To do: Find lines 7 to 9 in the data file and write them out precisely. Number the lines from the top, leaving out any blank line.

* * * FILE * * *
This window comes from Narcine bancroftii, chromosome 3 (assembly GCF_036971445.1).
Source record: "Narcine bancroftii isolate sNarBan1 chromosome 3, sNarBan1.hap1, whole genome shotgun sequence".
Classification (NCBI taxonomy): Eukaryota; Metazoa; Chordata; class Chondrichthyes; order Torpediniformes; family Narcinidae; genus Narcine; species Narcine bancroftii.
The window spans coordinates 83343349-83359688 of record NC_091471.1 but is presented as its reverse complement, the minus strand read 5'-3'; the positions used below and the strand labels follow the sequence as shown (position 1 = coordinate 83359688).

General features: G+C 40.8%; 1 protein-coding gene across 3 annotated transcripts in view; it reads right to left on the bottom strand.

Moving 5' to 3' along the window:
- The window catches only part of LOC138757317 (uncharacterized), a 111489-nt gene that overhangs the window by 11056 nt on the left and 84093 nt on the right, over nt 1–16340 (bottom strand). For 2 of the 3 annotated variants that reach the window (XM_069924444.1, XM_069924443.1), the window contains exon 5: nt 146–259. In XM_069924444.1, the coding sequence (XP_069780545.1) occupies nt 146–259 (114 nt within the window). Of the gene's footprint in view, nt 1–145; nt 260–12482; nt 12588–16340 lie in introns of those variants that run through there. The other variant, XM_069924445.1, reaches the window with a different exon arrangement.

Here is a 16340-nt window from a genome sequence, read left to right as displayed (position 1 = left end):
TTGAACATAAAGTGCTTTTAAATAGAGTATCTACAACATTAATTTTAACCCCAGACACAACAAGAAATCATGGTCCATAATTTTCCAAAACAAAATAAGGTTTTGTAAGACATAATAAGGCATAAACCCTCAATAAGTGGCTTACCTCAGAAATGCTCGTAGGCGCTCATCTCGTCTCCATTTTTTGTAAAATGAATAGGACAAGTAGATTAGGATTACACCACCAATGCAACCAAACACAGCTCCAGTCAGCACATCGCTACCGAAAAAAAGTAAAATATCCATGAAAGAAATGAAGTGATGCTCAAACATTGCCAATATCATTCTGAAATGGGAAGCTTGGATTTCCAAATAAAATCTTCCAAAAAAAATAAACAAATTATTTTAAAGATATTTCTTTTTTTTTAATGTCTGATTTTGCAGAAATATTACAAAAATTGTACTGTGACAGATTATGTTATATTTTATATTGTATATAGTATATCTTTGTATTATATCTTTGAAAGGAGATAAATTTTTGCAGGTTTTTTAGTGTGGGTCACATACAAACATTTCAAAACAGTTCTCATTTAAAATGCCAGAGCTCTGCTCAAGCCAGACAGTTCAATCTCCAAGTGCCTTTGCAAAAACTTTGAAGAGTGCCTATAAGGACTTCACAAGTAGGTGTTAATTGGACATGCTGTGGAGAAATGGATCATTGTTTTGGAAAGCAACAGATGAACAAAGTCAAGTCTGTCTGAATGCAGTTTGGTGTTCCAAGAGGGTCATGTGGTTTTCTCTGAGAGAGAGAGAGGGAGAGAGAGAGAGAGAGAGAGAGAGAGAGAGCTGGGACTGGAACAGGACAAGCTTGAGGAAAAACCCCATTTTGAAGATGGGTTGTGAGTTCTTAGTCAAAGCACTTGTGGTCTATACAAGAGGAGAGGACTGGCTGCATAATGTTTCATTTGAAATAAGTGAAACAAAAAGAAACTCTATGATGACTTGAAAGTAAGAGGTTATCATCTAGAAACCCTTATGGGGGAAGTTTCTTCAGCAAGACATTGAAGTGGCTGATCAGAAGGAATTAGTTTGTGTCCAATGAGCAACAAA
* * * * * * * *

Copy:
- The window catches only part of LOC138757317 (uncharacterized), a 111489-nt gene that overhangs the window by 11056 nt on the left and 84093 nt on the right, over nt 1–16340 (bottom strand). For 2 of the 3 annotated variants that reach the window (XM_069924444.1, XM_069924443.1), the window contains exon 5: nt 146–259. In XM_069924444.1, the coding sequence (XP_069780545.1) occupies nt 146–259 (114 nt within the window). Of the gene's footprint in view, nt 1–145; nt 260–12482; nt 12588–16340 lie in introns of those variants that run through there. The other variant, XM_069924445.1, reaches the window with a different exon arrangement.

Here is a 16340-nt window from a genome sequence, read left to right as displayed (position 1 = left end):
TTGAACATAAAGTGCTTTTAAATAGAGTATCTACAACATTAATTTTAACCCCAGACACAACAAGAAATCATGGTCCATAATTTTCCAAAACAAAATAAGGTTTTGTAAGACATAATAAGGCATAAACCCTCAATAAGTGGCTTACCTCAGAAATGCTCGTAGGCGCTCATCTCGTCTCCATTTTTTGTAAAATGAATAGGACAAGTAGATTAGGATTACACCACCAATGCAACCAAACACAGCTCCAGTCAGCACATCGCTACCGAAAAAAAGTAAAATATCCATGAAAGAAATGAAGTGATGCTCAAACATTGCCAATATCATTCTGAAATGGGAAGCTTGGATTTCCAAATAAAATCTTCCAAAAAAAATAAACAAATTATTTTAAAGATATTTCTTTTTTTTTAATGTCTGATTTTGCAGAAATATTACAAAAATTGTACTGTGACAGATTATGTTATATTTTATATTGTATATAGTATATCTTTGTATTATATCTTTGAAAGGAGATAAATTTTTGCAGGTTTTTTAGTGTGGGTCACATACAAACATTTCAAAACAGTTCTCATTTAAAATGCCAGAGCTCTGCTCAAGCCAGACAGTTCAATCTCCAAGTGCCTTTGCAAAAACTTTGAAGAGTGCCTATAAGGACTTCACAAGTAGGTGTTAATTGGACATGCTGTGGAGAAATGGATCATTGTTTTGGAAAGCAACAGATGAACAAAGTCAAGTCTGTCTGAATGCAGTTTGGTGTTCCAAGAGGGTCATGTGGTTTTCTCTGAGAGAGAGAGAGGGAGAGAGAGAGAGAGAGAGAGAGAGAGAGAGCTGGGACTGGAACAGGACAAGCTTGAGGAAAAACCCCATTTTGAAGATGGGTTGTGAGTTCTTAGTCAAAGCACTTGTGGTCTATACAAGAGGAGAGGACTGGCTGCATAATGTTTCATTTGAAATAAGTGAAACAAAAAGAAACTCTATGATGACTTGAAAGTAAGAGGTTATCATCTAGAAACCCTTATGGGGGAAGTTTCTTCAGCAAGACATTGAAGTGGCTGATCAGAAGGAATTAGTTTGTGTCCAATGAGCAACAAA